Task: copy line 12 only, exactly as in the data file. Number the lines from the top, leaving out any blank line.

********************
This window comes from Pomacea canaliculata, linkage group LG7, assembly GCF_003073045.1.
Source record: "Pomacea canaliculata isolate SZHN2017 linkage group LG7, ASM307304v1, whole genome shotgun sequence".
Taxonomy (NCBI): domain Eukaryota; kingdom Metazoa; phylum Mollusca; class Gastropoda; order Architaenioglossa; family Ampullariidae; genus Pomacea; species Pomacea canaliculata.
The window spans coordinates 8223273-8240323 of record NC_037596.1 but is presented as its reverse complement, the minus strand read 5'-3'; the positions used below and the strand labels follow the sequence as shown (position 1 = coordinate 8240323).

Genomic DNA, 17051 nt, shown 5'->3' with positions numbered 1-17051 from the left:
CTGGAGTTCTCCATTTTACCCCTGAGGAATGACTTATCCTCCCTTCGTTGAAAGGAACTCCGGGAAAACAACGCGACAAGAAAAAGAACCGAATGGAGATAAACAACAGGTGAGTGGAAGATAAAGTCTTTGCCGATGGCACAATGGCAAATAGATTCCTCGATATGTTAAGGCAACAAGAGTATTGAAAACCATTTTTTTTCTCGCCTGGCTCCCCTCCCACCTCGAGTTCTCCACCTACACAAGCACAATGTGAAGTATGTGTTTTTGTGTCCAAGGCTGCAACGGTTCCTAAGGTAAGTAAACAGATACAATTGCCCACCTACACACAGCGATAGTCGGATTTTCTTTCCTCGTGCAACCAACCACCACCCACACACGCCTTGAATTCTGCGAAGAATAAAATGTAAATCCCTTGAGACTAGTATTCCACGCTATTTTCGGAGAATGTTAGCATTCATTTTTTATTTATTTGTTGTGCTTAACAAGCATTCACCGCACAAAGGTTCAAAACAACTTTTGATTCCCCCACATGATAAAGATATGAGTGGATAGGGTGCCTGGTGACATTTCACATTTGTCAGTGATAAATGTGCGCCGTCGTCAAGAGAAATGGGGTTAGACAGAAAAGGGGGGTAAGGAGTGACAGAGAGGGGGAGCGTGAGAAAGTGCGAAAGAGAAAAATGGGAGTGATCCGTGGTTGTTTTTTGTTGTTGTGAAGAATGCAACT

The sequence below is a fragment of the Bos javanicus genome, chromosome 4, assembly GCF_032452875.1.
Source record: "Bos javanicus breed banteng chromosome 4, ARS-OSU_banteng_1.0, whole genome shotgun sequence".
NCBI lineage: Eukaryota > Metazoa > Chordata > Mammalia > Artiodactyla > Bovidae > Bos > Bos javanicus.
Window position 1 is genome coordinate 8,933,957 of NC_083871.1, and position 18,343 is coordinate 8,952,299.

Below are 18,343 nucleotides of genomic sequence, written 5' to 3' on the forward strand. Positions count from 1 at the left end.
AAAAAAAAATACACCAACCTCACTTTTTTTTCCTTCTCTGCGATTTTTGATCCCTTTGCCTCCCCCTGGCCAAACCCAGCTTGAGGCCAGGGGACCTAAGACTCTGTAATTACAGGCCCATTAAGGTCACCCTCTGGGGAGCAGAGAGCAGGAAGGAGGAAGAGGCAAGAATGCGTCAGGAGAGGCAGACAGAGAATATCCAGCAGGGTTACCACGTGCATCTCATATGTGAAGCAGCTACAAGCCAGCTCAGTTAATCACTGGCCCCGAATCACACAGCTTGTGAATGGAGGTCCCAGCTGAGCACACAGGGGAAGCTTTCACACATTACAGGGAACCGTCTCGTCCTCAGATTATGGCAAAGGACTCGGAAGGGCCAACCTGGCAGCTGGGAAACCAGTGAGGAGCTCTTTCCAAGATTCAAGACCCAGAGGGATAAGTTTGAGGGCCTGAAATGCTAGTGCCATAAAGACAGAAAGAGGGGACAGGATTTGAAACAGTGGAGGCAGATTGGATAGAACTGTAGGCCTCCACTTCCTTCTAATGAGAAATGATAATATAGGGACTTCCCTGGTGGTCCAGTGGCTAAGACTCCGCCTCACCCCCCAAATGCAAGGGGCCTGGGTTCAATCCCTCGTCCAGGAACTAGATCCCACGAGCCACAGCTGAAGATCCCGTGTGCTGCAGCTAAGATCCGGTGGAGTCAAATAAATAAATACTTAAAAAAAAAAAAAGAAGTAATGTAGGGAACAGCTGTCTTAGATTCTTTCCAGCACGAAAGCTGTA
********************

AAAAAAAAATACACCAACCTCACTTTTTTTTCCTTCTCTGCGATTTTTGATCCCTTTGCCTCCCCCTGGCCAAACCCAGCTTGAGGCCAGGGGACCTAAGACTCTGTAATTACAGGCCCATTAAGGTCACCCTCTGGGGAGCAGAGAGCAGGAAGGAGGAAGAGGCAAGAATGCGTCAGGAGAGGCAGACAGAGAATATCCAGCAGGGTTACCACGTGCATCTCATATGTGAAGCAGCTACAAGCCAGCTCAGTTAATCACTGGCCCCGAATCACACAGCTTGTGAATGGAGGTCCCAGCTGAGCACACAGGGGAAGCTTTCACACATTACAGGGAACCGTCTCGTCCTCAGATTATGGCAAAGGACTCGGAAGGGCCAACCTGGCAGCTGGGAAACCAGTGAGGAGCTCTTTCCAAGATTCAAGACCCAGAGGGATAAGTTTGAGGGCCTGAAATGCTAGTGCCATAAAGACAGAAAGAGGGGACAGGATTTGAAACAGTGGAGGCAGATTGGATAGAACTGTAGGCCTCCACTTCCTTCTAATGAGAAATGATAATATAGGGACTTCCCTGGTGGTCCAGTGGCTAAGACTCCGCCTCACCCCCCAAATGCAAGGGGCCTGGGTTCAATCCCTCGTCCAGGAACTAGATCCCACGAGCCACAGCTGAAGATCCCGTGTGCTGCAGCTAAGATCCGGTGGAGTCAAATAAATAAATACTTAAAAAAAAAAAAAGAAGTAATGTAGGGAACAGCTGTCTTAGATTCTTTCCAGCACGAAAGCTGTA